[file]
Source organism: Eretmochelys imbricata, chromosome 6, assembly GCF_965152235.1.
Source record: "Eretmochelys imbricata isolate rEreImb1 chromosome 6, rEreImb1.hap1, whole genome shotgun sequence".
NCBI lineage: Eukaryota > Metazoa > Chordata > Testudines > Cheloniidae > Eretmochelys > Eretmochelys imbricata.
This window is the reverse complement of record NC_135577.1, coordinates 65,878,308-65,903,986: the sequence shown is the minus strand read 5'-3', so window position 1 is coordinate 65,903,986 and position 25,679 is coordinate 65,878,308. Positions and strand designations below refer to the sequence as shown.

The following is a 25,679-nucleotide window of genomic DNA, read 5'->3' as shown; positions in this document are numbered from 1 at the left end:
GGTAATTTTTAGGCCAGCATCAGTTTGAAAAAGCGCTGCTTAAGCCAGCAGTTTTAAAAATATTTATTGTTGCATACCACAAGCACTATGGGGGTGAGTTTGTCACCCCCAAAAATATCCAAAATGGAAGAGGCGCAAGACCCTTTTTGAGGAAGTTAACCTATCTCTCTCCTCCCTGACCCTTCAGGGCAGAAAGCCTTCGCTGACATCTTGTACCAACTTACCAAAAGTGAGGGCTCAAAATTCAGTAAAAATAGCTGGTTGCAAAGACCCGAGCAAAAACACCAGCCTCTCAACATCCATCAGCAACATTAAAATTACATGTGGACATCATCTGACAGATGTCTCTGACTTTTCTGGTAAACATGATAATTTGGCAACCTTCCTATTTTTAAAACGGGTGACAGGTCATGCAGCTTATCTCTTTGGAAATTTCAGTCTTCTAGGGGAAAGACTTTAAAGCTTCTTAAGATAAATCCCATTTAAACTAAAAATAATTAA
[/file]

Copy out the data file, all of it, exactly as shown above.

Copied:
Source organism: Eretmochelys imbricata, chromosome 6, assembly GCF_965152235.1.
Source record: "Eretmochelys imbricata isolate rEreImb1 chromosome 6, rEreImb1.hap1, whole genome shotgun sequence".
NCBI lineage: Eukaryota > Metazoa > Chordata > Testudines > Cheloniidae > Eretmochelys > Eretmochelys imbricata.
This window is the reverse complement of record NC_135577.1, coordinates 65,878,308-65,903,986: the sequence shown is the minus strand read 5'-3', so window position 1 is coordinate 65,903,986 and position 25,679 is coordinate 65,878,308. Positions and strand designations below refer to the sequence as shown.

The following is a 25,679-nucleotide window of genomic DNA, read 5'->3' as shown; positions in this document are numbered from 1 at the left end:
GGTAATTTTTAGGCCAGCATCAGTTTGAAAAAGCGCTGCTTAAGCCAGCAGTTTTAAAAATATTTATTGTTGCATACCACAAGCACTATGGGGGTGAGTTTGTCACCCCCAAAAATATCCAAAATGGAAGAGGCGCAAGACCCTTTTTGAGGAAGTTAACCTATCTCTCTCCTCCCTGACCCTTCAGGGCAGAAAGCCTTCGCTGACATCTTGTACCAACTTACCAAAAGTGAGGGCTCAAAATTCAGTAAAAATAGCTGGTTGCAAAGACCCGAGCAAAAACACCAGCCTCTCAACATCCATCAGCAACATTAAAATTACATGTGGACATCATCTGACAGATGTCTCTGACTTTTCTGGTAAACATGATAATTTGGCAACCTTCCTATTTTTAAAACGGGTGACAGGTCATGCAGCTTATCTCTTTGGAAATTTCAGTCTTCTAGGGGAAAGACTTTAAAGCTTCTTAAGATAAATCCCATTTAAACTAAAAATAATTAA